Where did the mechanic "if you are good at the game, the game rewards you and it gets much easier" came from?
Shouldnt it be the other way around so experiences players get a challenge?
Quarter munchers. They're designed so you either die quickly and someone else can walk up to the machine and drop money in to it, or if you are good, it gives you a rewards to keep one person constantly engaged. You could also argue it has roots in /tg/ rpgs where you level up and become more powerful. There's also a matter of design where some games are set up such that they reward time spent by making the game easier, while people who are good at it can skip various power ups and rush to the end faster. There's a reason no one gives a shit about high scores, but speed runs have a dedicated community.
It gives you a nice feeling of empowerment and clearly shows you that you've improved. Makes all the frustration worth it. Constantly upping the difficulty if the player's doing good feels more like punishment than reward since then you're never allowed to enjoy feeling like you're a master of the game.
Pretty sure it came from real life. If you're good at something you do well and get rewarded. I know it's hard to believe but before the Participation Trophy Generation that's how life worked.
You only get rewarded in real life for your efforts if someone pays attention to you. Even if your efforts are literally shit, you'll be rewarded and respected as long as people like what you do.
You've spend tens of hours playing so you know where all the powerups are, you have a strategy of powerup progression, you know which enemies are in which locations, what environmental hazards are coming up and so on. You know the game back to front so of course it's going to be easier than when you first started.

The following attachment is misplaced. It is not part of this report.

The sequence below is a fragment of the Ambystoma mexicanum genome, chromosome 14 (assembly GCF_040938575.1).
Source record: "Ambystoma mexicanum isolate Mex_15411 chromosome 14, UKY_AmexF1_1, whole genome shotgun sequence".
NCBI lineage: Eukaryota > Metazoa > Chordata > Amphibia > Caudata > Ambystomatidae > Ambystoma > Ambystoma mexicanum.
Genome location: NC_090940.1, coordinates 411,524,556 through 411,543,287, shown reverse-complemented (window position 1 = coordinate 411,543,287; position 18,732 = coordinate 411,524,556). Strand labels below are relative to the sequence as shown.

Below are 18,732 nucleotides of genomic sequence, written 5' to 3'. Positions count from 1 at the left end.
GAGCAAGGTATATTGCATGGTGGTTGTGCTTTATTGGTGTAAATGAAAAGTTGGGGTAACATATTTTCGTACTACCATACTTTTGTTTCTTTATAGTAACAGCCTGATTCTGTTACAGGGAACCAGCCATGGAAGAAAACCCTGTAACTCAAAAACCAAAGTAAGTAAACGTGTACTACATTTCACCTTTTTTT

What's the problem exactly?
Why don't you complain about a driving game rewarding you as you get good at the game?
If you've driven enough hours around the same tracks that you know them back to front and you know how the car handled and it becomes effortless it means you're good at the game. You should complain about how the game designers didn't make it so when you can finish the track in less than 3 minutes it adds another six miles full of hairpin turns to the course
Whoever can get through all of Gradius never dying and keeping fully tooled up has spent a lot of time and effort on mastering what is a tough game
A lot of shmups include systems where the game gets harder the better you do, in more modern shmups you'll often see people doing tactical bombs/deaths to lower the difficulty
>If you're good at something you do well and get rewarded.
Pretty sure that's the exact opposite of how it works in real life. You bust your ass working 12 hour shifts in a factory for slightly above minimum wage and come home to your TV dinners and some asshole high school dropout on youtube makes 10 billion dollars a year sitting on his couch bitching about video games.
>There's a reason no one gives a shit about high scores, but speed runs have a dedicated community.
wat? There's a whole community dedicated to high scores also, it's the core interest of the shmups and pinball communities.
In gradius at least, the more upgraded your ship is, the more projectiles get shot at you. Also in Gradius 3 there are enemies that spawn when you have I think 3 or 4 options that steal your options.
>There's a reason no one gives a shit about high scores,
I care about highscores when the game has a fantastic scoring system.